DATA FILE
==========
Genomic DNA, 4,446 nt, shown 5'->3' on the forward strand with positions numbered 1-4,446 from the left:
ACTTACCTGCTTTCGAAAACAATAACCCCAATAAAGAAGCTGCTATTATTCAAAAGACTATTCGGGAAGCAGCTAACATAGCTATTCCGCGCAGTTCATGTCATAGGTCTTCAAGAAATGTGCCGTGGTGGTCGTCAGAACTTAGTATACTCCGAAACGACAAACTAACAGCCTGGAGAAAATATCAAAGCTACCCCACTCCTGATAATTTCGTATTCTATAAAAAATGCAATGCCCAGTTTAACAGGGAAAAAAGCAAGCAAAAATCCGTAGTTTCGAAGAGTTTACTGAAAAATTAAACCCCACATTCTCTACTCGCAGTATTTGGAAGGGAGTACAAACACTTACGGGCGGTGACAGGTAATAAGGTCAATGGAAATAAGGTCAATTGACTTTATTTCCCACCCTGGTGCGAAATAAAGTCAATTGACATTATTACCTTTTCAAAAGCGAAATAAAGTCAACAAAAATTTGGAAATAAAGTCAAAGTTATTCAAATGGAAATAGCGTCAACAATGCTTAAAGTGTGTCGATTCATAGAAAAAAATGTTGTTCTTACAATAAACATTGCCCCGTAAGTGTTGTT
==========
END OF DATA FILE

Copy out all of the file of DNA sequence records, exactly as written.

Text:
Genomic DNA, 4,446 nt, shown 5'->3' on the forward strand with positions numbered 1-4,446 from the left:
ACTTACCTGCTTTCGAAAACAATAACCCCAATAAAGAAGCTGCTATTATTCAAAAGACTATTCGGGAAGCAGCTAACATAGCTATTCCGCGCAGTTCATGTCATAGGTCTTCAAGAAATGTGCCGTGGTGGTCGTCAGAACTTAGTATACTCCGAAACGACAAACTAACAGCCTGGAGAAAATATCAAAGCTACCCCACTCCTGATAATTTCGTATTCTATAAAAAATGCAATGCCCAGTTTAACAGGGAAAAAAGCAAGCAAAAATCCGTAGTTTCGAAGAGTTTACTGAAAAATTAAACCCCACATTCTCTACTCGCAGTATTTGGAAGGGAGTACAAACACTTACGGGCGGTGACAGGTAATAAGGTCAATGGAAATAAGGTCAATTGACTTTATTTCCCACCCTGGTGCGAAATAAAGTCAATTGACATTATTACCTTTTCAAAAGCGAAATAAAGTCAACAAAAATTTGGAAATAAAGTCAAAGTTATTCAAATGGAAATAGCGTCAACAATGCTTAAAGTGTGTCGATTCATAGAAAAAAATGTTGTTCTTACAATAAACATTGCCCCGTAAGTGTTGTT